My Name is Lia J. Rattler (pictured second the the left above), I am a fellow at the Native Science Field Center at Blackfeet Community College and I have been a part of The Ksik Stakii Project for two years. I’ve had so many wonderful experiences with this project and with the many people that have helped it grow over the years. I have had many opportunities because of The Ksik Stakii Project.
Just being able to witness the beaver helping us make all of these connections culturally and scientifically. After all, that is the goal of being a Native Science Fellow! One of my top favorite moments was when we got to experience a blessing (ceremony) from an elder from Canada on the Connelly Ranch site on Willow Creek, where we were building beaver dam analogs.
With each experience you take part of, you get to learn. For example, we learned that pond levelers do not do well during our run-off season and that we need to maintain them a bit more than the beaver dam analogs after run-off. It also took me by surprise how many benefits there are to beaver mimicry, and that more people don’t want to be involved in the project. Beavers are natural engineers after all! Also, the fact that most people view beavers as nuisances when in all reality they are doing nothing but helping the land you live on and the land around you. We have to learn to live in harmony with the beavers.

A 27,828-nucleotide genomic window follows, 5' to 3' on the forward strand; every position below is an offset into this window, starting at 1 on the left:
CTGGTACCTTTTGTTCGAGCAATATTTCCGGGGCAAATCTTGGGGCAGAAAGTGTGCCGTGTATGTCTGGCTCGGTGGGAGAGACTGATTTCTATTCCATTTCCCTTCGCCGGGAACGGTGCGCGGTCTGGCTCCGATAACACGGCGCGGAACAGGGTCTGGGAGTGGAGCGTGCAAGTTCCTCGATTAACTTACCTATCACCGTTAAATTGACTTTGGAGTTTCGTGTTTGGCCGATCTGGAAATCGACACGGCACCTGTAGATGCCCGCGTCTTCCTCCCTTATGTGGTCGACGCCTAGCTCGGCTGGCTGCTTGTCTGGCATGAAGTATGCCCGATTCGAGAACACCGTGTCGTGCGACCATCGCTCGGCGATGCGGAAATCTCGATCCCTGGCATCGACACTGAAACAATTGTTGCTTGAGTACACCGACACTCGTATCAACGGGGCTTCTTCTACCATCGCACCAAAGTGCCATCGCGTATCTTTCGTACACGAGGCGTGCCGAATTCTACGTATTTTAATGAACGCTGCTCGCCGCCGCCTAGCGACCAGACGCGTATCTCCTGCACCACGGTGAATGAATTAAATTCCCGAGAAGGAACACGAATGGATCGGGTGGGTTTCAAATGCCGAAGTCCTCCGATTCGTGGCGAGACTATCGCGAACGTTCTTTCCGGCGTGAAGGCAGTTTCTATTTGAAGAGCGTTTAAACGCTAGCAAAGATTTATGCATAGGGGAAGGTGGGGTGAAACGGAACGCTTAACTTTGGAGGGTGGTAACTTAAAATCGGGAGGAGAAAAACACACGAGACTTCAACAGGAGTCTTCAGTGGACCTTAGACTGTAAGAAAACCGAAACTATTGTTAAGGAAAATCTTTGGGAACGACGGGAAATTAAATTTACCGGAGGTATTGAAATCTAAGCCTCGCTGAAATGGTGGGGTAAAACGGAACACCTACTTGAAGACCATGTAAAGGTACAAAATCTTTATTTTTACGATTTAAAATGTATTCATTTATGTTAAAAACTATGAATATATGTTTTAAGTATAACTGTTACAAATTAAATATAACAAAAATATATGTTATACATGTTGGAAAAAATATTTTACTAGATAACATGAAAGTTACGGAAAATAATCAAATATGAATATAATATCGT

Lia modeling mimic dams during the Ksik Stakii Project 2019 field season.
I learned so many different things from this project and it will hold a special place in my heart because The Ksik Stakii Project helped me decide that I wanted to study Environmental Sciences/Hydrology, so I can continue to learn and grow to help our environments and communities.
We also learned how to collect our own natural material to make the beaver dam analogs/pond levelers. Along the way I learned so much about the benefits of beaver mimicry. A few examples are raising the ground water tables, helping vegetate the land, and bringing other wildlife to the area. There is so much more we can learn from this key stone mammal and The Ksik Stakii Project is just the beginning of it.